It’s been an anxious week for followers of Ralph Lauren Corp.
Last Friday the company told analysts that it expects operating margins to narrow this fiscal year. It also announced that retailing star Roger Farah, who’s been serving as executive vice chairman since stepping down as president last year, will retire at the end of the month and leave the company’s board in August.
Given Farah’s relative youth ― he was born in 1952 ― the move prompted speculation about his career plans. It also called attention to the advancing age of Ralph Lauren’s eponymous chief executive, who will be 75 in October.
“Unlike other iconic majority holders in a dual-class structure company ― like Phil Knight at Nike, who exited gradually and gracefully ― Ralph remains critical to product design and the strategic direction of the brand,” observed retail strategist Brian McGough. Shareholders, he suggested, “need to gain some confidence that the company will not miss a beat in the event that we wake up one day and Ralph Lauren is no longer a part of the company he built.”
In fact, the problem is bigger than developing a clear succession plan. Even if Lauren lives to be a healthy 150, his age poses an ever-greater challenge for the company.
Ralph Lauren isn’t known for a signature design, such as the Chanel suit or Diane von Furstenberg’s wrap dress. Nor is the company a notable fashion innovator, pushing the aesthetic frontier. Many brands offer similar classic styles.
But Ralph Lauren doesn’t just sell its founder’s aesthetic. It sells meanings ― settings and images that evoke dreams, promising to transport the customer from ordinary life into “the world of Ralph Lauren.” It’s a company built on glamour.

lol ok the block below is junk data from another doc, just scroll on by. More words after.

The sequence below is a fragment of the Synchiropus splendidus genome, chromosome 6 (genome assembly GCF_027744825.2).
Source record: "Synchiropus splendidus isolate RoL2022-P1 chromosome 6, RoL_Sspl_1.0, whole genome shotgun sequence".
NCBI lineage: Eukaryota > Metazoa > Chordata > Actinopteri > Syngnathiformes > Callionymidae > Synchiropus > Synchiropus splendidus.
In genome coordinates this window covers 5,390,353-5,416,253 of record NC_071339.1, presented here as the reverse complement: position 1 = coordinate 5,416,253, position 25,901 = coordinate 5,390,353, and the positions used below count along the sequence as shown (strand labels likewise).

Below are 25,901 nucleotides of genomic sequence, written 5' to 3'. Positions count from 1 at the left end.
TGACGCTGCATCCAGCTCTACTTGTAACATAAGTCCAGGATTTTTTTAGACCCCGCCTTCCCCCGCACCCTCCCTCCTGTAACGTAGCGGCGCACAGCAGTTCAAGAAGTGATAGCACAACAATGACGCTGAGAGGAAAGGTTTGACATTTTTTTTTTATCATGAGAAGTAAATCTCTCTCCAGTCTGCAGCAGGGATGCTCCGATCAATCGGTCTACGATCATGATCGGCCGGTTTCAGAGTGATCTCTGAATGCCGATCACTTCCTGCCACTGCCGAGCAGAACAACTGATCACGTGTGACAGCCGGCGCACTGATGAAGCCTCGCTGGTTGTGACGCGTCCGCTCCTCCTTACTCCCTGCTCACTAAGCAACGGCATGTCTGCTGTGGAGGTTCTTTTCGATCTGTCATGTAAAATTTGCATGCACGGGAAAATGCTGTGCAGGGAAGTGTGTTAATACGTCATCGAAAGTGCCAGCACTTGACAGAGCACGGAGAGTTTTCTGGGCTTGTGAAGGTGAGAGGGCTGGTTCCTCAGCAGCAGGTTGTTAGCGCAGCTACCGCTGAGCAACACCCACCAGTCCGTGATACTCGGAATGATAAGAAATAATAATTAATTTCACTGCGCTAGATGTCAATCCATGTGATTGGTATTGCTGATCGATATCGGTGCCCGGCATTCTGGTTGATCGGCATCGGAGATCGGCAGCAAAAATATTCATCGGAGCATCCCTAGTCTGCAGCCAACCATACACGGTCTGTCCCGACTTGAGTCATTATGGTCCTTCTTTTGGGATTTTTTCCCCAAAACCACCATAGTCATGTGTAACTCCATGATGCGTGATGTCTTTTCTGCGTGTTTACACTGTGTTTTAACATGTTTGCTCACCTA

Glamour isn’t about a specific style. It’s about channeling the audience’s longings into compelling images of escape and transformation. Both those longings and the images that embody them change with the times.
“The world of Ralph Lauren” isn’t universally alluring. It’s created from the images and ideals that enchanted a poor Bronx boy born in 1939: the country life of the WASP leisure class, cowboys in the American west, exotic African safaris, aviators wearing bomber jackets.
Lauren often compares his work to filmmaking. “What I do is make movies with my clothes,” he recently told the Telegraph. But he isn’t talking about today’s films. He’s talking about yesterday’s.
Explaining his “timeless” approach to fashion, he cited a movie from his teens: “Watch Cary Grant in ‘To Catch a Thief’ tomorrow, next year, whenever ― you would still want to be him at the end of it. And a woman will want to be Grace Kelly. That’s timeless.”
In fact, that’s 1955, with stars born in 1904 and 1929. Grant and Kelly are still compelling, their clothes still look good, and the film is much loved by classic-movie fans. But “To Catch a Thief” is a historical artifact. Its vision of leisured, international wealth spoke to the striving, upwardly mobile, little-traveled American audiences of the mid-20th century, including the young Ralph Lifshitz. The children and grandchildren of those moviegoers live different lives and dream different dreams.